Dying People In Canada Can Now Do Magic Mushrooms; Why Stop There?

It's time we put the spice in hospice.
Dying People In Canada Can Now Do Magic Mushrooms; Why Stop There?

Taking psychedelic mushrooms is something usually associated with college kids tripping balls at a music festival. Less imagined, perhaps, is a terminally ill cancer patient tripping on shrooms in the middle of the ICU, but that's probably a visual we'd all better get more used to. On Tuesday, Canadian Health Minister Patty Hajdu granted the use of psilocybin for four patients with terminal cancer, and it seems there will be more to follow. That's in part because, according to a study published in the Journal of Psychopharmacology in January, psilocybin (the active ingredient in psychedelic mushrooms) helps reduce anxiety, depression, and hopelessness for proloned periods in cancer patients.

It's a big win for the patients who now have access to them, but it also got us thinking: Why not just open the floodgates? Why not just let dying people sign a waiver and do whatever the hell drug they want? If Grandma wants a few nips of heroin before she dies, then why not let her ride the white dragon on her way to heaven? If some guy with an incurable disease yearns for an out-of-body experience before he goes out-of-body forever, should we really be stopping him from taking a tab of LSD? What's the harm in letting a terminally ill teenager take a bump of coke to feel a little joy in her day?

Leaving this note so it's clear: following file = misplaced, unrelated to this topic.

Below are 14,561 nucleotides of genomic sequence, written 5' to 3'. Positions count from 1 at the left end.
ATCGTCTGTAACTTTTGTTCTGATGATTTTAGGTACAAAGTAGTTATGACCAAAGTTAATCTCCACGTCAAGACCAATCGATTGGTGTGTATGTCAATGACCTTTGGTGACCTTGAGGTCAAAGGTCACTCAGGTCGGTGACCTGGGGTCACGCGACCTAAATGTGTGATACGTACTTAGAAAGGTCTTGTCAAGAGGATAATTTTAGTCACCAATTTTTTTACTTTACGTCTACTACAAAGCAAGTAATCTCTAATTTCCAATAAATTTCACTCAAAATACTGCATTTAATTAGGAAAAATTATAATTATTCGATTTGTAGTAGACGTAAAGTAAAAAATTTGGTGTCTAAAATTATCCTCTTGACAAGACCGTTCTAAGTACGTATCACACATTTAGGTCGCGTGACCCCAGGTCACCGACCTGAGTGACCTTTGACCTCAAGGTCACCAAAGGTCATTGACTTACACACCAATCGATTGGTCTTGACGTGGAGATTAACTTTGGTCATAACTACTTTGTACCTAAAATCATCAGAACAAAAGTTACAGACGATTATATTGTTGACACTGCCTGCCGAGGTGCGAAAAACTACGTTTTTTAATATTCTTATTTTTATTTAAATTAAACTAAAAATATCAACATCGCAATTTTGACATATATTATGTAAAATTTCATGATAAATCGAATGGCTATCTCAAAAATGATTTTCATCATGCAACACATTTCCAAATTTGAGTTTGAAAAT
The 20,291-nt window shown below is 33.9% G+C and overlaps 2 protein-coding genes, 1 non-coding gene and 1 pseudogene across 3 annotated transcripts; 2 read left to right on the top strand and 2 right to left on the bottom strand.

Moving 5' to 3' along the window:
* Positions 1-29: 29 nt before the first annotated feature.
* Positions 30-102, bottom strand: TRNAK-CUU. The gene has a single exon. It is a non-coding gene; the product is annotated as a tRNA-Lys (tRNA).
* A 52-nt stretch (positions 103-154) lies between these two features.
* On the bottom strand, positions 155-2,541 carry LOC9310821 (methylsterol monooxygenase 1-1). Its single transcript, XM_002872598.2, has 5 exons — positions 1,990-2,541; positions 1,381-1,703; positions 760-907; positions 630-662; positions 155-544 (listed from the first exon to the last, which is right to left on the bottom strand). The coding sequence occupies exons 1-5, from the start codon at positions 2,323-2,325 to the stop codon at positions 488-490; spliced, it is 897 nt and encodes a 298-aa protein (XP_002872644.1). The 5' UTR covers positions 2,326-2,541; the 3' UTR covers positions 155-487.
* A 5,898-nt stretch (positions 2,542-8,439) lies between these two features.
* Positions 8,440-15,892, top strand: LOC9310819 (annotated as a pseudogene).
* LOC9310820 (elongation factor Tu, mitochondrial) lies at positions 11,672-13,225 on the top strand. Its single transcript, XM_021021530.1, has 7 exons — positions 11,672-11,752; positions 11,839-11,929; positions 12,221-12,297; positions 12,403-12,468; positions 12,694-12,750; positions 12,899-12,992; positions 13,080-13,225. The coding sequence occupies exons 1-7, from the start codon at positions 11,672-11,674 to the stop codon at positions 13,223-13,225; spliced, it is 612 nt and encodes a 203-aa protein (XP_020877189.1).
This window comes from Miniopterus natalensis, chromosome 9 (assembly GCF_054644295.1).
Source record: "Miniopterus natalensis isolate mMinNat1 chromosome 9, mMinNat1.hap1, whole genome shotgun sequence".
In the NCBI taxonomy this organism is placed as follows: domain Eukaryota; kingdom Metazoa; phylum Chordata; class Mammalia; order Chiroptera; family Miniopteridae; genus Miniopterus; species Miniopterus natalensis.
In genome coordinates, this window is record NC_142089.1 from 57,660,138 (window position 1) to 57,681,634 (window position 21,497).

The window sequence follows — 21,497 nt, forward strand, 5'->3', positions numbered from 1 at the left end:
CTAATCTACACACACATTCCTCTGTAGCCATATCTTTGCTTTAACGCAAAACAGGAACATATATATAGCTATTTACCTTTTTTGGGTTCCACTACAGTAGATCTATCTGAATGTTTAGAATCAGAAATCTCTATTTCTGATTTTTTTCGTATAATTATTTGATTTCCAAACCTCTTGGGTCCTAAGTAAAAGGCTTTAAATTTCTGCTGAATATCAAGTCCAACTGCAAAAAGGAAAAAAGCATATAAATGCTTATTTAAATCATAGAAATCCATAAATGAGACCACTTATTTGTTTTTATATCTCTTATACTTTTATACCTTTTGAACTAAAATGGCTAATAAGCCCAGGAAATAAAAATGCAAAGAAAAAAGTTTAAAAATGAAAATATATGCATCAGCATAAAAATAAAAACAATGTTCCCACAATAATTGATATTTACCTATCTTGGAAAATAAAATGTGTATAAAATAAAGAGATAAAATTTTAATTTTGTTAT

Okay, that last one maybe not so much. Thinking things through, this idea might be imperfect. Yeah, we're not set up for a system where every person can have access to every drug at all times, and the definition of "terminally ill" isn't always so static. Also, the liability issues alone probably makes this a non-starter. Like, what would happen if a patient were misdiagnosed or had the potential for recovery, and then the drugs they took made them worse? I don't care what waivers are signed, not even the kid from Kramer vs. Kramer could dream up a worse legal nightmare,

Still, I think the legalization of drugs for dying people is a legitimate concept to place into the public conversation. We all know the history of medical marijuana restrictions within our culture (and if somehow you don't, just say Snoop Dogg's name three times into a mirror and he'll show up to tell you about it.) Politics kept people from having access to an effective medical treatment, and there's reason to believe the same could be true for other drugs. 

Death is scary and awful. If people want to live out their final moments watching the walls melt rather than screaming in agony, then we should find safe, responsible, and perhaps even groovy ways to make that happen.

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Top Image: Pexels/ Wikipedia

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